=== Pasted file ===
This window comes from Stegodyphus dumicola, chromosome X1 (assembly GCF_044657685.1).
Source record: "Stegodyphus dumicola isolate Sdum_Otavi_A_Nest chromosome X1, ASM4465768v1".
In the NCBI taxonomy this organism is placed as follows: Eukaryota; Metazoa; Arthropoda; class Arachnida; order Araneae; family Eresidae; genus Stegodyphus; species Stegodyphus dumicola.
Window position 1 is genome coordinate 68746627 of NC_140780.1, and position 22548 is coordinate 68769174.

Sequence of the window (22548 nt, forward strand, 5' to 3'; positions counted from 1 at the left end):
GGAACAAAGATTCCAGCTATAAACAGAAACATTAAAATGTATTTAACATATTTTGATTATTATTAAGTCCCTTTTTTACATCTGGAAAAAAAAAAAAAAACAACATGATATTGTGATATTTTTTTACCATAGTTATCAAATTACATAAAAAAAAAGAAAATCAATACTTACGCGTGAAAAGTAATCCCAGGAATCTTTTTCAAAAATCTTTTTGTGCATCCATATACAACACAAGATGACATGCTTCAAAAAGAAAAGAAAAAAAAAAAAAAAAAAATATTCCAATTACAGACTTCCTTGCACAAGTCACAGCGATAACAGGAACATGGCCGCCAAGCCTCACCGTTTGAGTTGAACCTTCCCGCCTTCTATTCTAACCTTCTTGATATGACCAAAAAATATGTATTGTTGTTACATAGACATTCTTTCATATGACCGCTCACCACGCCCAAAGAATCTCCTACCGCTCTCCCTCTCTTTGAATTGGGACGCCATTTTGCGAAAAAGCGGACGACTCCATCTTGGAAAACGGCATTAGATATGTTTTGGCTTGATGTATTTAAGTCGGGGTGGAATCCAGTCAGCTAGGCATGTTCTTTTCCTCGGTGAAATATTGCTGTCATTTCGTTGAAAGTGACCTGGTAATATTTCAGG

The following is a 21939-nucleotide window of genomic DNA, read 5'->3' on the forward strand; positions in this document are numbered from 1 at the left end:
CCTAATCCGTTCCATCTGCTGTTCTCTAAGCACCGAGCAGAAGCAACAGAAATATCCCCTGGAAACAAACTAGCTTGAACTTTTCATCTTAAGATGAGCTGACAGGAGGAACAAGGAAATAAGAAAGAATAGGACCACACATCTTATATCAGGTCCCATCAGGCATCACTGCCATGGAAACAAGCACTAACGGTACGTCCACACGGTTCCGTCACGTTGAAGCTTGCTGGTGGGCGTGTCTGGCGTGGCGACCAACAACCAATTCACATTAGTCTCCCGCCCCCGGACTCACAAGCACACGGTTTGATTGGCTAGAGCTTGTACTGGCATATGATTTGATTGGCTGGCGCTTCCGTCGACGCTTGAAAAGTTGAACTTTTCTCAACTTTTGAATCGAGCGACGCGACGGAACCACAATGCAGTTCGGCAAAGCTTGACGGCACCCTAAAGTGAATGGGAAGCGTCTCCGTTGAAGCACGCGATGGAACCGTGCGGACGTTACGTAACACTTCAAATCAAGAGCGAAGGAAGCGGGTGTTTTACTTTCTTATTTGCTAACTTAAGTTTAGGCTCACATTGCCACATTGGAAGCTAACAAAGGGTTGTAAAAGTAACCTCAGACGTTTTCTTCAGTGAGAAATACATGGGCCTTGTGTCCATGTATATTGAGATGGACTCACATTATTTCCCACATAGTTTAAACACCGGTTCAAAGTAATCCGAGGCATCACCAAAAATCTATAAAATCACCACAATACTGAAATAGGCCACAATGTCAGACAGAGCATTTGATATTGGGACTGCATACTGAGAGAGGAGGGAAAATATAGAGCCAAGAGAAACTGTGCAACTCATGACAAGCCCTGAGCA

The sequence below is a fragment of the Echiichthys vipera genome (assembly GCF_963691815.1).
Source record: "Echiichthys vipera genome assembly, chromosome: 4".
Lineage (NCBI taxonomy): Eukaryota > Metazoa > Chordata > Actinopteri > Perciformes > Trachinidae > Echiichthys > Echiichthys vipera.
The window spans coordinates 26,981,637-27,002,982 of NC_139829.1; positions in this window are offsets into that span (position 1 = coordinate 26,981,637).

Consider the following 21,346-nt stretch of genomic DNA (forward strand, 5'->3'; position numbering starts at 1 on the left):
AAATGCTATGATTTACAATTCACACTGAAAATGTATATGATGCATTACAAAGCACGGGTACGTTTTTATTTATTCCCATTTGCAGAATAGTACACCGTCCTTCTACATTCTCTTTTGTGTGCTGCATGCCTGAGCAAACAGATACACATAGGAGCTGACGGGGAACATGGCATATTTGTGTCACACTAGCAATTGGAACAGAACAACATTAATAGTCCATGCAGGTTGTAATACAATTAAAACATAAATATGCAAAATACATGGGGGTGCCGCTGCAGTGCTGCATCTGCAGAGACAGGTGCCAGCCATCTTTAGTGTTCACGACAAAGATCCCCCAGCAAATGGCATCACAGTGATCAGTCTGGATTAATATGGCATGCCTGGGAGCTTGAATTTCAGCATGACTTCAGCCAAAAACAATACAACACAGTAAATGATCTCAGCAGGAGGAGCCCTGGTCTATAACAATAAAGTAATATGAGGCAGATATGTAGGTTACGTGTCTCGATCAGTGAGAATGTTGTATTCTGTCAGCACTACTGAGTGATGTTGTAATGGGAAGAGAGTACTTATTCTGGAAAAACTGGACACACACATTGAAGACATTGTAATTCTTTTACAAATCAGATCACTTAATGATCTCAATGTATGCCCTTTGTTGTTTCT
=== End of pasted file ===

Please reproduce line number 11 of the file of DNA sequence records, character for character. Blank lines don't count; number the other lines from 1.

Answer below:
Lineage (NCBI taxonomy): Eukaryota > Metazoa > Chordata > Actinopteri > Perciformes > Trachinidae > Echiichthys > Echiichthys vipera.